Chapter 4 centres on Old Comedy and ‘classical’ satyr play. For Shaw, the most important parallel is their use of obscenity and sexual humour (85ff.). Inter alia, Shaw discusses the φαλακρός/φαλλός (ἀκρός)-pun (89f., cf. already 73f.), which repeatedly occurs in satyric scenes where a child is amused by a phallus. Regrettably, he does not discuss Clouds 538–40, where Aristophanes dismisses this as too vulgar for his own poetry (but typical of his comic rivals). The bulk of the chapter deals with Euripides’ Alcestis from 438, the only known fourth play in a tragic tetralogy without satyrs, and the ‘cluster’ of Satyroi -comedies in the subsequent years. Here Shaw builds on Marshall’s theory that these plays formed part of a discourse on humorous drama brought about by the Decree of Morychides against (ὀνομαστὶ ?) κωμῳδεῖν from 440/439.3 Strangely, however, Shaw fails to mention the theatre competitions at the Lenaia institutionalised around 440: like the Great Dionysia, the Lenaia had both a comic and a tragic agon but, significantly, the latter did not feature satyric drama. It is hard to believe that the new Lenaian contests would not have formed part of the same discourse that brought about the satyrless Alcestis and satyr choruses on the comic stage. This being said, I suspect that Plato’s use of the satyr play in the Symposium, too, responds to the absence of satyr plays at the Lenaia (it depicts the celebration of Agathon’s victory at this festival in 416).
In Chapter 5 Shaw argues that fifth-century satyr drama had a significant influence on the further development of comedy, taking his cue from Nesselrath’s observation that “post-Aristophanic comedy […] to a considerable extent imitated the satyr play”4 (quoted on p. 107). Shaw illustrates comedy’s shift towards a more satyric style by pointing to the dominance of mythological parody and the frequent use of motifs such as the birth and childhood of a god or a hero.
The final Chapter 6 centres on post-classical satyr drama. Shaw observes that while (Middle) Comedy had evolved towards the satyric, satyr drama of the late fourth and early third centuries BCE in turn adopted features characteristic of Old Comedy, above all the phenomenon of ὀνομαστὶ κωμῳδεῖν. Here Shaw puts a lot of weight on the set of didascaliae for the Great Dionysia in 342/1–340/39 (IG II 2 2320), which suggest that, at some point before 341, only one satyr play was staged at the opening of the tragic agon. Shaw claims this as the point in time where the genre became “entirely independent” from tragedy and ready to reclaim its true nature, as it were (141). However, Shaw fails to mention that the same inscription also records the re-performance of a παλαιὰ τραγῳδία at the opening of the tragic competition, a fact that may again point to a continuing awareness of the ties between the satyric and the tragic. In the remaining part of the chapter, Shaw follows the traces of satyric productions throughout the Greco-Roman world in the centuries to follow. Shaw is right to stress that there is inscriptional evidence from a surprisingly wide range of places and times for satyric productions – but again, he pushes the evidence to support his case for the satyr play’s independence much too far.5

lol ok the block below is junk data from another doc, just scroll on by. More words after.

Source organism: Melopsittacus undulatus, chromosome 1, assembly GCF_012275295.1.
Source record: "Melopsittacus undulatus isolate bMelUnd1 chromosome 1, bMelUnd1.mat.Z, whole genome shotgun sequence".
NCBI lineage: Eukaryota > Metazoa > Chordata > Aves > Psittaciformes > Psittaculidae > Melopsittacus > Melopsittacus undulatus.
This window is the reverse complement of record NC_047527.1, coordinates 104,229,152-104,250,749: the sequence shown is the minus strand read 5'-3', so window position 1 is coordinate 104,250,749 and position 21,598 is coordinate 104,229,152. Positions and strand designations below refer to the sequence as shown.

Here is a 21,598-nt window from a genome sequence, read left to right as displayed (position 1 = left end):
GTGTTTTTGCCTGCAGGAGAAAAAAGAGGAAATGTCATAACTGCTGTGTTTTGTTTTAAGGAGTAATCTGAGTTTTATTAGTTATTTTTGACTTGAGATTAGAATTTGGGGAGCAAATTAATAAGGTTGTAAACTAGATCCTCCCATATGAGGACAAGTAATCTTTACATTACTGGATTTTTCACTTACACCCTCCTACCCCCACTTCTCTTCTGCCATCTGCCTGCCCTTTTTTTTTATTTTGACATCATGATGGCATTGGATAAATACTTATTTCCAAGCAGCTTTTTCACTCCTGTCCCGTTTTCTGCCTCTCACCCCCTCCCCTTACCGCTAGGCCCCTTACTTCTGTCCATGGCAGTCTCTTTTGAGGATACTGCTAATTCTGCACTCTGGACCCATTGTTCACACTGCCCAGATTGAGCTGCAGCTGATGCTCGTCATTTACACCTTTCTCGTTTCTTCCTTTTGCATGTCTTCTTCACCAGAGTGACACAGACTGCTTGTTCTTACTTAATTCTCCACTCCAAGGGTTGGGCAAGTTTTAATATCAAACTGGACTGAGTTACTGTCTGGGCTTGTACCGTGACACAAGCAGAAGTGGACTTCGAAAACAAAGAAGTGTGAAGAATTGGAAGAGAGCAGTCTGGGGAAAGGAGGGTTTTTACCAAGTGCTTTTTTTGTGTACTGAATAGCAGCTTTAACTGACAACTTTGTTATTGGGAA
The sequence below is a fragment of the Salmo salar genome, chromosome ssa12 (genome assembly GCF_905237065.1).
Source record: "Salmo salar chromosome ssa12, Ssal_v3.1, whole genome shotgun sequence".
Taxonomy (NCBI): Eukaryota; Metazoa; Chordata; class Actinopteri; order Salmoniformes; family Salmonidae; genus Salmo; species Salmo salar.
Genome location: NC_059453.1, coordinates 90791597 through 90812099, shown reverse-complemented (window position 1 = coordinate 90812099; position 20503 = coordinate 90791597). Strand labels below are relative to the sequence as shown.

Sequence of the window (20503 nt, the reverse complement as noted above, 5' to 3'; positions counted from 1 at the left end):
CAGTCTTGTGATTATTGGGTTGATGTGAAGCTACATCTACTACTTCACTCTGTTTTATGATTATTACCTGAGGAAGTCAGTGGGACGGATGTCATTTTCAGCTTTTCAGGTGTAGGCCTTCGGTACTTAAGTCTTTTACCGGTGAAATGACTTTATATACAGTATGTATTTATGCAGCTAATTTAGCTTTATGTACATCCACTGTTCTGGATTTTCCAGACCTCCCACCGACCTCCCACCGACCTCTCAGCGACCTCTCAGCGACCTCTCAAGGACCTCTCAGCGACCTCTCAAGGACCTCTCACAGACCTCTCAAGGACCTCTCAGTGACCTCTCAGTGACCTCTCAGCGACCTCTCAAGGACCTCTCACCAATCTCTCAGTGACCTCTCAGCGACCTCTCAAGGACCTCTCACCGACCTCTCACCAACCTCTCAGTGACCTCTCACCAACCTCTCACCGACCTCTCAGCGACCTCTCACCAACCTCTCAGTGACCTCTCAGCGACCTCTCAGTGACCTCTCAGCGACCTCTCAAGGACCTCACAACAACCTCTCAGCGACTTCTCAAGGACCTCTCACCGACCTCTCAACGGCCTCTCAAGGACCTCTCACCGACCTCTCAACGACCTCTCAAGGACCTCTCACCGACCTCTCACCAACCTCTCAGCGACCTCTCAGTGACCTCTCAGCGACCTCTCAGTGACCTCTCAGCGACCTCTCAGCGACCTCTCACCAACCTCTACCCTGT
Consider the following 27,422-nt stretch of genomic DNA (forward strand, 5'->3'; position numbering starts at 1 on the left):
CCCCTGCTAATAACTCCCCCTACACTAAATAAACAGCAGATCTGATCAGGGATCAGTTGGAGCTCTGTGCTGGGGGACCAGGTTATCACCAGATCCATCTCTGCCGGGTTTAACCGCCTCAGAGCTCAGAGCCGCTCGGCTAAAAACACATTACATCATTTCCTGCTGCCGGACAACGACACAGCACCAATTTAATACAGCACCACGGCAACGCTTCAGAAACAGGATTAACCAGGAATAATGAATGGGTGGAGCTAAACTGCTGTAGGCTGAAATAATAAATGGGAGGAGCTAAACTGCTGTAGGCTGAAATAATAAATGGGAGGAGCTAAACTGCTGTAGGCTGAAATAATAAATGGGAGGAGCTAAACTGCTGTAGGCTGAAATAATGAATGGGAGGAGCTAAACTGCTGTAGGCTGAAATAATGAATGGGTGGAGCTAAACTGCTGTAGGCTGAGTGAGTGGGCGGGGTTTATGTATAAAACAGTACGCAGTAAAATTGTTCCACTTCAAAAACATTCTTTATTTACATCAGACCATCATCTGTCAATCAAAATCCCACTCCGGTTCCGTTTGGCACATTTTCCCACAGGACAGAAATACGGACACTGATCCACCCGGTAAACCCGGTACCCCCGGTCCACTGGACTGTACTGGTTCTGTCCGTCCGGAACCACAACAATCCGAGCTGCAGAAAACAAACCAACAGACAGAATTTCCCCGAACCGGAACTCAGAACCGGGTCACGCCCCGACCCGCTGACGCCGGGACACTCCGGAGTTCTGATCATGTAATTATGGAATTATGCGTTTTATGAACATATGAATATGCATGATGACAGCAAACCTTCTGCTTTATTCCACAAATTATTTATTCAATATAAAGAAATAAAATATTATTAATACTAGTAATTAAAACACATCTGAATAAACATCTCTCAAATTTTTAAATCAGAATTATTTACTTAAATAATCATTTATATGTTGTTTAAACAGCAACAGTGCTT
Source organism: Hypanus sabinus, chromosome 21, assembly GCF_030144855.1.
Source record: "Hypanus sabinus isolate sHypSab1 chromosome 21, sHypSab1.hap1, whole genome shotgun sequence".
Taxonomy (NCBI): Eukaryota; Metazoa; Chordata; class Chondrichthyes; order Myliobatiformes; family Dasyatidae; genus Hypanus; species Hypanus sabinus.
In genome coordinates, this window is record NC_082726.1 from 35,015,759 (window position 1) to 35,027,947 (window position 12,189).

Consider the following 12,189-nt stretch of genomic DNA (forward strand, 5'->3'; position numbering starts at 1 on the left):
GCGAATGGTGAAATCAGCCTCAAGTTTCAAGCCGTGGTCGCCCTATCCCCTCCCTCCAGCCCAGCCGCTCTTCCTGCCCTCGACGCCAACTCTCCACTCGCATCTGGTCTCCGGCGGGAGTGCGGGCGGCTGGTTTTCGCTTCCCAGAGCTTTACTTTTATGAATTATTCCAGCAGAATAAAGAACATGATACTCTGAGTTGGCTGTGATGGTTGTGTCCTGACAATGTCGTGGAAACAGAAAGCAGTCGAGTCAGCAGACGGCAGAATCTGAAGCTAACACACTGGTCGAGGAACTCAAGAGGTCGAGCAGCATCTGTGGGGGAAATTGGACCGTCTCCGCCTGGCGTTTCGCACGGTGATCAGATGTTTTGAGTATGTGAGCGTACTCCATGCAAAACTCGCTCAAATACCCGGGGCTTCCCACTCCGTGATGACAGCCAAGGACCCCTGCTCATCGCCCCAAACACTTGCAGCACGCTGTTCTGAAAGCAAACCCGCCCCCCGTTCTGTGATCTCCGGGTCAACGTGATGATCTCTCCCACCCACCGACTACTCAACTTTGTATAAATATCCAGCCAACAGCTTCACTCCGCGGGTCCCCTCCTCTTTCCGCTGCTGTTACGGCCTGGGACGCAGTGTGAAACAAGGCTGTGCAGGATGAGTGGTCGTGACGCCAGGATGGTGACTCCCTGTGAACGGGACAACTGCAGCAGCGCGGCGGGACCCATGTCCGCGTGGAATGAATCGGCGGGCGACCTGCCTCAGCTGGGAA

Shaw’s monograph is nicely produced and rich in illustrations. Apart from inevitable slips, however, it often lacks the accuracy one would expect from a study on this textually difficult corpus.6 Nevertheless, it provides a fresh and stimulating take on satyr drama and is written in an engaging style. Given its occasionally partial argumentation, however, it is not entirely suited as introductory reading but will be best appreciated when read against a more balanced account of satyr drama’s history such as the introductions in the recent commentary of O’Sullivan and Collard or the indispensable KPS.7
1. Voelke, P. (2003): Drame satyrique et comédie: à propos de quelques fragments sophocléens, in: A. Sommerstein (ed.), Shards from Kolonos, Bari, 329–51; Bakola, E. (2005): Old Comedy Disguised as Satyr Play: A New Reading of Cratinus’ Dionysalexandros (P.Oxy. 663), ZPE 154: 46–58; ead. (2010): Cratinus and the Art of Comedy, Oxford, 81–117; Storey, I. (2005): But Comedy has Satyrs Too, in: G.W.M. Harrison (ed.): Satyr Drama, Swansea, 201–18; Revermann, M. (2006): Comic Business. Oxford, 103f., 153f., 218s., 299, 302; Lämmle, R. (2013): Poetik des Satyrspiels, Heidelberg, 35–50; Dobrov, G. (2007): Comedy and the Satyr Chorus, CW 100: 251–65.
2. Griffith, M. (2008): Greek Middlebrow Drama (Something to do with Aphrodite?), in: M. Revermann, P. Wilson (eds.), Performance, Iconography, Reception, Oxford, 59–87.
3. Marshall, C.W. (2000): Alcestis and the Problem of Prosatyric Drama, CJ 95: 229–38.
4. Nesselrath, H.-G. (1995): Myth, Parody, and Comic Plots: The Birth of Gods and Middle Comedy, in: G. Dobrov (ed.), Beyond Aristophanes, Atlanta, 1–27 (p. 2).
5. For a survey of the evidence see Lämmle, R. (2014): Das Satyrspiel, in: B. Zimmermann, A. Rengakos (eds.), Handbuch der griechischen Literatur der Antike, Bd. 2, München, 926–67.
6. Some examples: p. 13 the quotation from Demetrius Eloc. 169 follows Innes’ Loeb edition (unacknowledged) which includes Weil’s conjecture τε χρεία for ms. τέχναι, a conjecture ignored in most editions ( NJPhP 73 (1856) 704–6); p. 55 n. 74 Soph. Ichneutai 367 (not 358) the satyr’s beard is qualified as κνηκός (‘yellowish’, not red); p. 74 while it is in itself implausible that the βρῶσις fed to baby Dionysus (Soph. F 171) is “meat” rather than ‘food’, it is hardly “a euphemism for the phallus”; ibid. Shaw muses that the “exaggerated nose on the satyrs’ comic masks was certainly phallic” and thus lent itself to obscene jokes. However, satyrs and their masks were snub-nosed (Σιμός/Σῖμος are both well attested satyr-/silen-names on vases, see e.g. Shaw’s fig. 7.1; cf. Xen. Symp. 5.6 on Socrates’ resemblance with the sileni (5.7), Tzetz. Chil.. 8.450 on Silenus in Eur. Autolykos); p. 88 διαδροτεῖν (διακροτεῖν); p. 88s. Ichneutai 150–1 is not “Look, you just serve your… bodies” but rather ‘[you are] slaves, mere bodies to look at’; p. 89 Maas’s lectio φαλλία in Aesch. F 78a has been contested by Henry and Nünlist ( ZPE 129: 15); ibid. π̣οσθοσφιλής ( bis : π̣οσθοφιλής); p. 99 Eur. Alc. 803–4 is not “We are not now doing things like revelry and laughter” but rather “ we are now experiencing things of the kind that do not merit revelry and laughter”; p. 115 κάλλιον is adverbial; p. 133, 184, 186: Astydamas II F 4 is from Herakles, not Hermes; p. 139 in AP 7.707 Sositheos’ name appears in the first and the last line, but not, as suggested by the translation, in l. 3, and Pratinas’ name does not feature in the Greek at all; pp. 139f. παρὰ Μουσῶν in AP 7.37.1 remains untranslated; p. 165 ΚΥΚΛΟΨ (ΚΥΚΛΩΨ).
7. O’Sullivan, P., Collard, Ch. (2013): Euripides Cyclops and the Major Fragments of Greek Satyric Drama. Oxford; Krumeich, R., Pechstein, N., Seidensticker, B. (eds.): Das griechische Satyrspiel, Darmstadt, 1999.